Below is a chronological recap of all the infrastructure work that has happened since the Bora Bora Room’s removal in April.
MAY AND JUNE UPDATES
EARLY MAY: Work advanced on multiple fronts, including the installation of new air-conditioning ducts. In the back of house, the removal of the old concrete floor began.
As manager Kern Mattei explained, it’s easier to remove the floor and start fresh with new plumbing and electrical rather than do it piecemeal. “They’ll come back with one of those big trucks and fill it all up,” he told us over the loud hum of saws and clanging of heavy equipment. In a matter of days, the thick floor was cut up and excavated.
MID-MAY: Work progressed in the back of house as crews dug out trenches for new sewage and grease trap lines. The back gardens received some cleanup, but nothing new.
LATE MAY: The underground plumbing work was finished in the back of house. Workers could be seen covering the pipes with dirt, preparing for the concrete floor to be poured. Thinking ahead, the soda machine vendor proposed dropping lines underground to help streamline the kitchen operation.
Demolition work started in the women’s restroom with a hired crew doing basic construction, tearing out old wood and doing prep work for creative director “Typhoon Tommy” Allsmiller. “Then all he has to do is come in and do the beautification,” Mattei said. This “demolition team” has been a big help in speeding up the restoration.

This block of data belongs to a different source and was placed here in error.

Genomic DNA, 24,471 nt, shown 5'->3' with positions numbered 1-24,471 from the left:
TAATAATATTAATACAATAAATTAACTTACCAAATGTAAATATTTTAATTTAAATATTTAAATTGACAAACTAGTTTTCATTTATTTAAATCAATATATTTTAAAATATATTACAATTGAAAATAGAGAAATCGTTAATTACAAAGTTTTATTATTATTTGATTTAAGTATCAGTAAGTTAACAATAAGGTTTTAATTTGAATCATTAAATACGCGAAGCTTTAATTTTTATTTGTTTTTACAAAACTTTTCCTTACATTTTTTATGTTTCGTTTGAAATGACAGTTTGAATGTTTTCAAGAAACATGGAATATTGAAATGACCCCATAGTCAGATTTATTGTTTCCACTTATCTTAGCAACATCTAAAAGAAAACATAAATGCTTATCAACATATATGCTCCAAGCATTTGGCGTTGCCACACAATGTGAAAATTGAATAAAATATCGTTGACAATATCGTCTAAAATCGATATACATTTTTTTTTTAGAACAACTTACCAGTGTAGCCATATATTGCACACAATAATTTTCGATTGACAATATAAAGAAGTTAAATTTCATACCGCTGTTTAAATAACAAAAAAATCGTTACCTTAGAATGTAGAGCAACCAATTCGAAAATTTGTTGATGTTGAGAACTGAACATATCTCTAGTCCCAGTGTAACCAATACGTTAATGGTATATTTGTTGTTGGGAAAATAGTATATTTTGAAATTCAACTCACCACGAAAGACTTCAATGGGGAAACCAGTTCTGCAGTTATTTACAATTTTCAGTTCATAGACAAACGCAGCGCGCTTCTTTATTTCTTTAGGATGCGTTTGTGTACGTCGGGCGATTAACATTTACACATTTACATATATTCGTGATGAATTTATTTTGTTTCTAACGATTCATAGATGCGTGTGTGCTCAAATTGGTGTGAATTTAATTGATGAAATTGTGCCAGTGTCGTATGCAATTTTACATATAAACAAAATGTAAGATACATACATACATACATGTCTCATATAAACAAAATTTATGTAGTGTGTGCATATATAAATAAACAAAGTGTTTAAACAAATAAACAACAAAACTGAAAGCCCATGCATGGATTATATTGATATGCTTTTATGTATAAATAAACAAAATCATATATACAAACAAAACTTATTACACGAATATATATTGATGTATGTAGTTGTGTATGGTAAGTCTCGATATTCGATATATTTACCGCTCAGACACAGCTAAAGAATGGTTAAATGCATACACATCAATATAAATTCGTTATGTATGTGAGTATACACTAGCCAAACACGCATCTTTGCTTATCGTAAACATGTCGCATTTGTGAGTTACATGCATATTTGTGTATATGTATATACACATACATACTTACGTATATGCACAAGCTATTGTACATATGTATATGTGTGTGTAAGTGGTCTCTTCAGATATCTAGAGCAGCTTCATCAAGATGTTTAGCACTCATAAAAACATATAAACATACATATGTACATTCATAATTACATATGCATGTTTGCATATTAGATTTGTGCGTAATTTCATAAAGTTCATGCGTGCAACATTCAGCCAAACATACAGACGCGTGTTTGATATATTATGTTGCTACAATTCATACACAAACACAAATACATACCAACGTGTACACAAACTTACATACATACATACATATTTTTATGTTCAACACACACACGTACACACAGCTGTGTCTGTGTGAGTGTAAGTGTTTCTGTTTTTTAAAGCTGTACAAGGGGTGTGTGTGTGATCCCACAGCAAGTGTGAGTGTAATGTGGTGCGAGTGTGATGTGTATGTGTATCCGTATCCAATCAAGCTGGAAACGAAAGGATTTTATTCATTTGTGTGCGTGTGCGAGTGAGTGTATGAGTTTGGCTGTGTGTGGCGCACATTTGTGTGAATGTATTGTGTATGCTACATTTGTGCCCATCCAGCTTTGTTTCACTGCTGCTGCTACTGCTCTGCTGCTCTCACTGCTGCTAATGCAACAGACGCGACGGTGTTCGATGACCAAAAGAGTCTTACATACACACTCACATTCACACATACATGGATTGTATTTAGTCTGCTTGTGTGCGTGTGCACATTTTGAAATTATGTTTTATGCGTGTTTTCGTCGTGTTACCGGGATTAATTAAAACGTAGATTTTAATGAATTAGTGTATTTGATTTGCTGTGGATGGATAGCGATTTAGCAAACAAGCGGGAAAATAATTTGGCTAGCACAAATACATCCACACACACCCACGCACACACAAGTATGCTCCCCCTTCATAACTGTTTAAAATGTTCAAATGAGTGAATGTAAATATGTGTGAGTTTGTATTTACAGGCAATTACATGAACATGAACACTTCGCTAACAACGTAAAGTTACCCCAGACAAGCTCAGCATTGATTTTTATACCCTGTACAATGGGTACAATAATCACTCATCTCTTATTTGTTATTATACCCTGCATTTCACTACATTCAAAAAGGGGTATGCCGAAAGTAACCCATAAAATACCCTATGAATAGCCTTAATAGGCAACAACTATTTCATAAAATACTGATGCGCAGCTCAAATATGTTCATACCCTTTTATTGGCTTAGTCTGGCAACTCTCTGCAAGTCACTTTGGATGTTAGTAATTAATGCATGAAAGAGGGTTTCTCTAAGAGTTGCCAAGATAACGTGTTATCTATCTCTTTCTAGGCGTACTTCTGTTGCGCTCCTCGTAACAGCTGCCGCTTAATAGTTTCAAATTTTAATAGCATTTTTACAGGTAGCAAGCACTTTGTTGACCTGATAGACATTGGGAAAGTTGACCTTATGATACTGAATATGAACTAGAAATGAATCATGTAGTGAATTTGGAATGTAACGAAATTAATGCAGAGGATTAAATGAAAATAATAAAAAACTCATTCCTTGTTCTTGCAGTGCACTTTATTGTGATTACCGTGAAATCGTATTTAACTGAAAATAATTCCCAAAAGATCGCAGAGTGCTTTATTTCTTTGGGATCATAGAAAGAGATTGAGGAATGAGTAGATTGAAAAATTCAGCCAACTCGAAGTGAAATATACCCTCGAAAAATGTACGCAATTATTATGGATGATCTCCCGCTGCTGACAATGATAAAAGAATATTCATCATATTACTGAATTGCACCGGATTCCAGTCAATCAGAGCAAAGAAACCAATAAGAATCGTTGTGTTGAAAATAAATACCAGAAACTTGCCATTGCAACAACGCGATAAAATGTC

Meanwhile, crews were in the gift shop working on multiple jobs. Formerly the Bangkok dining room, The Mai-Kai Trading Post is decorated with ornate fixtures and lamps similar to the women’s restroom. Looking up to the ceiling was always a feast for the eyes.
Now, a tall ladder extends to the upper reaches to allow access to the air-conditioning vents. The demolition crew was also starting preliminary work, taking out bad wood and repairing basic wall and ceiling structures.
EARLY JUNE – Florida Power & Light finally shut down all the power to The Mai-Kai on Monday, June 5, allowing electricians to move forward on rewiring the entire restaurant to add new main breaker boxes. The job is expected to last more than a month, but in the meantime a generator sitting in the footprint of the old kitchen will power all the crucial needs of the crews on site.
As detailed in our overview of the project in March, the lines need to be rerouted and new breakers added to ensure proper distribution. There will be five circuits evenly spread across the property to provide an optimal system.
By the time the new system is up and running, the new rooftop AC units should be installed and ready to run. Mattei, Allsmiller and anyone who works there daily is looking forward to a climate-controlled workspace.
Meanwhile, work continued in the back of house as rebar was added in advance of concrete being poured. Directly across from the current women’s restroom, the area that will become the entrance to the new handicapped restroom was also being prepped. The wall was removed and wood was set aside for Allsmiller to “work his magic,” Mattei said.